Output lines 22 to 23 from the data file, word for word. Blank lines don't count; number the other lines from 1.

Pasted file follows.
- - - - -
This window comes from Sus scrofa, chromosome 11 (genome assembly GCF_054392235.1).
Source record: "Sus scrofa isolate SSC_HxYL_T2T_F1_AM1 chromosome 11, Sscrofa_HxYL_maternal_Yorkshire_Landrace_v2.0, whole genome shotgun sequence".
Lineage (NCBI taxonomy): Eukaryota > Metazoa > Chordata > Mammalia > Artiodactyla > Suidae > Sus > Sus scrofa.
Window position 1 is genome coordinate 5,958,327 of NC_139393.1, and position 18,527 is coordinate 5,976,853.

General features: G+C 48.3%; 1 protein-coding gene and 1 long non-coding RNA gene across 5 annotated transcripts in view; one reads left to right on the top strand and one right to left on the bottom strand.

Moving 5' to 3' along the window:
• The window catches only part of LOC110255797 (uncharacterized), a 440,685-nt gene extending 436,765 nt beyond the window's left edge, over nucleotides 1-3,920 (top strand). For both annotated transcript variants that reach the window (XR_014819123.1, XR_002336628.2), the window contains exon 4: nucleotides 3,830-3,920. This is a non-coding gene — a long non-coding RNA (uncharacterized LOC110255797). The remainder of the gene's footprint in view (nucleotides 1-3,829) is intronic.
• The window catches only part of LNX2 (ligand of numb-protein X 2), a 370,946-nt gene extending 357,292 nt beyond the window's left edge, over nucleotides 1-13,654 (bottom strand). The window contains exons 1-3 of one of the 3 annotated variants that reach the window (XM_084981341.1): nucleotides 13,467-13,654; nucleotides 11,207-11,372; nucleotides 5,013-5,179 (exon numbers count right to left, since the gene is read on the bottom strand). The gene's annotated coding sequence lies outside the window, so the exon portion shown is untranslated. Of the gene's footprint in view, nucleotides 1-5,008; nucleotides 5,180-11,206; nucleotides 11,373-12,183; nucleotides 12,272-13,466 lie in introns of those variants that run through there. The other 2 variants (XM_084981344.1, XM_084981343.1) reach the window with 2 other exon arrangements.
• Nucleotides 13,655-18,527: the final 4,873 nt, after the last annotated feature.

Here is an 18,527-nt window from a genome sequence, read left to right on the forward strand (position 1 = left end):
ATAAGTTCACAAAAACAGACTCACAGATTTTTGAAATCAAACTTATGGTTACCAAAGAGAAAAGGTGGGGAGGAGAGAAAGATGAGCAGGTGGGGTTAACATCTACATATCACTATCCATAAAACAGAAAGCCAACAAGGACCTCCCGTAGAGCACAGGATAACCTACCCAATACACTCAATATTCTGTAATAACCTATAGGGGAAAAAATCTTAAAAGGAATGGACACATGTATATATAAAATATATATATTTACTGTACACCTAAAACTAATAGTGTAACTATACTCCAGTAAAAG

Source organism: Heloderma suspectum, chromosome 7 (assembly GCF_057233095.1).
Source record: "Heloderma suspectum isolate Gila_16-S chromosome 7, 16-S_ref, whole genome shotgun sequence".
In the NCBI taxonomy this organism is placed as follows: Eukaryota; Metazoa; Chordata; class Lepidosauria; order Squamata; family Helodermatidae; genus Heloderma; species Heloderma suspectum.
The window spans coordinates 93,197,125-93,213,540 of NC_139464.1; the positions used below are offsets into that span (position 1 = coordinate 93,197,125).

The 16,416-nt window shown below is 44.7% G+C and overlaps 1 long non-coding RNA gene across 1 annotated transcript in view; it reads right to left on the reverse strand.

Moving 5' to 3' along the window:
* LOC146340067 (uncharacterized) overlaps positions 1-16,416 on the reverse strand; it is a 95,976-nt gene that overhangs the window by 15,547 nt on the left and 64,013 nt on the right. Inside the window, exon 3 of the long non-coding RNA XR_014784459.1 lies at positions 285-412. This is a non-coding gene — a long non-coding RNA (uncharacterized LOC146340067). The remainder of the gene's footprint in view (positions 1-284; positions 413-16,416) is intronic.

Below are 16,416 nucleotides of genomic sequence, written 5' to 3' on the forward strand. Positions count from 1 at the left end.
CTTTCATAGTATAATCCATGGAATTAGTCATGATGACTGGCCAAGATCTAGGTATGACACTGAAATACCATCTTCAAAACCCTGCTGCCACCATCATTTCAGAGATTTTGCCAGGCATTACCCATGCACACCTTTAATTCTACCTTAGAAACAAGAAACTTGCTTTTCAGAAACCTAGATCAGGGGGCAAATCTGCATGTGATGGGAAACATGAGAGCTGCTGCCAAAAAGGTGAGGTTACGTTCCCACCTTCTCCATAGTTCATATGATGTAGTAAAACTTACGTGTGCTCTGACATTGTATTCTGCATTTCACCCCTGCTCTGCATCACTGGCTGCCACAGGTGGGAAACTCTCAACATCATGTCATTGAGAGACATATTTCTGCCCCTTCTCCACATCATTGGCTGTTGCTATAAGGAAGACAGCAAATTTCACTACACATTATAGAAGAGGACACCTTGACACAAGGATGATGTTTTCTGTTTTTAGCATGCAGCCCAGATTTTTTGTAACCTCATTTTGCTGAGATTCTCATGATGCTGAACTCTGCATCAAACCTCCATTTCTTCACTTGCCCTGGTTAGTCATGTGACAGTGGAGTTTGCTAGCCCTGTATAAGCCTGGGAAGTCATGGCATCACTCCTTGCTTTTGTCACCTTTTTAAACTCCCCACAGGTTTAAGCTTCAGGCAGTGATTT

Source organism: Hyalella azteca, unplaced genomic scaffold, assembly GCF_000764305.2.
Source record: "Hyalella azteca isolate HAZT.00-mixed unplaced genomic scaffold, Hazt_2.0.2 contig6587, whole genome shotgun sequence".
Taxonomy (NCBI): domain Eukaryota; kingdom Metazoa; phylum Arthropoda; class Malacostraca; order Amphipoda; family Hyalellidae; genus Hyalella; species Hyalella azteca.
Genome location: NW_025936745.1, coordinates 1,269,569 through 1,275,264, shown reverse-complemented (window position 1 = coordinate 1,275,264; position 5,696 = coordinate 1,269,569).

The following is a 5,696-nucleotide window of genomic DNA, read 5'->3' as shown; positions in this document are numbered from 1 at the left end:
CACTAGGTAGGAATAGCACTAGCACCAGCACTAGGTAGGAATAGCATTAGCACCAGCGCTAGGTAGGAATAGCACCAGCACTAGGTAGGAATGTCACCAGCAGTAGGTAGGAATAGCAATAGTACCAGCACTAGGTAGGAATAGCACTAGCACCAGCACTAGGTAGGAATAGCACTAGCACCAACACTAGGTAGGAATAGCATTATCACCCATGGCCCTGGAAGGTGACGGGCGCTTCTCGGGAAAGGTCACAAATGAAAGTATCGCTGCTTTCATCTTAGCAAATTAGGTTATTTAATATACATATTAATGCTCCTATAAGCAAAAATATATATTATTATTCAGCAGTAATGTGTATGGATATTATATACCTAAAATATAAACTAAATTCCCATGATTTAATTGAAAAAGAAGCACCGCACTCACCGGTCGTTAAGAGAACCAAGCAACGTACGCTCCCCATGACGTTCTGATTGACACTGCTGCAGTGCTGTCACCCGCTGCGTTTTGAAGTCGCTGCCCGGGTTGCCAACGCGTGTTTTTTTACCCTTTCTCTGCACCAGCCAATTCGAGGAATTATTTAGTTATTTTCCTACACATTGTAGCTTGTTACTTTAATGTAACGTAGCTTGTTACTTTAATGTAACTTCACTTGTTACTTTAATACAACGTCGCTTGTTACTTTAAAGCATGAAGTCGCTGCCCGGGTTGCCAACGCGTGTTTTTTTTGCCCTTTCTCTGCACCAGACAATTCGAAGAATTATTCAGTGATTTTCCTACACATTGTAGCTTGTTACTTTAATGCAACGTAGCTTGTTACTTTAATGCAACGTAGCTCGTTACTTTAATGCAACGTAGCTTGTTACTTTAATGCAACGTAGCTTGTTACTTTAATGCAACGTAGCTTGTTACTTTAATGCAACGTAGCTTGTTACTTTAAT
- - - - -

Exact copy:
Source record: "Hyalella azteca isolate HAZT.00-mixed unplaced genomic scaffold, Hazt_2.0.2 contig6587, whole genome shotgun sequence".
Taxonomy (NCBI): domain Eukaryota; kingdom Metazoa; phylum Arthropoda; class Malacostraca; order Amphipoda; family Hyalellidae; genus Hyalella; species Hyalella azteca.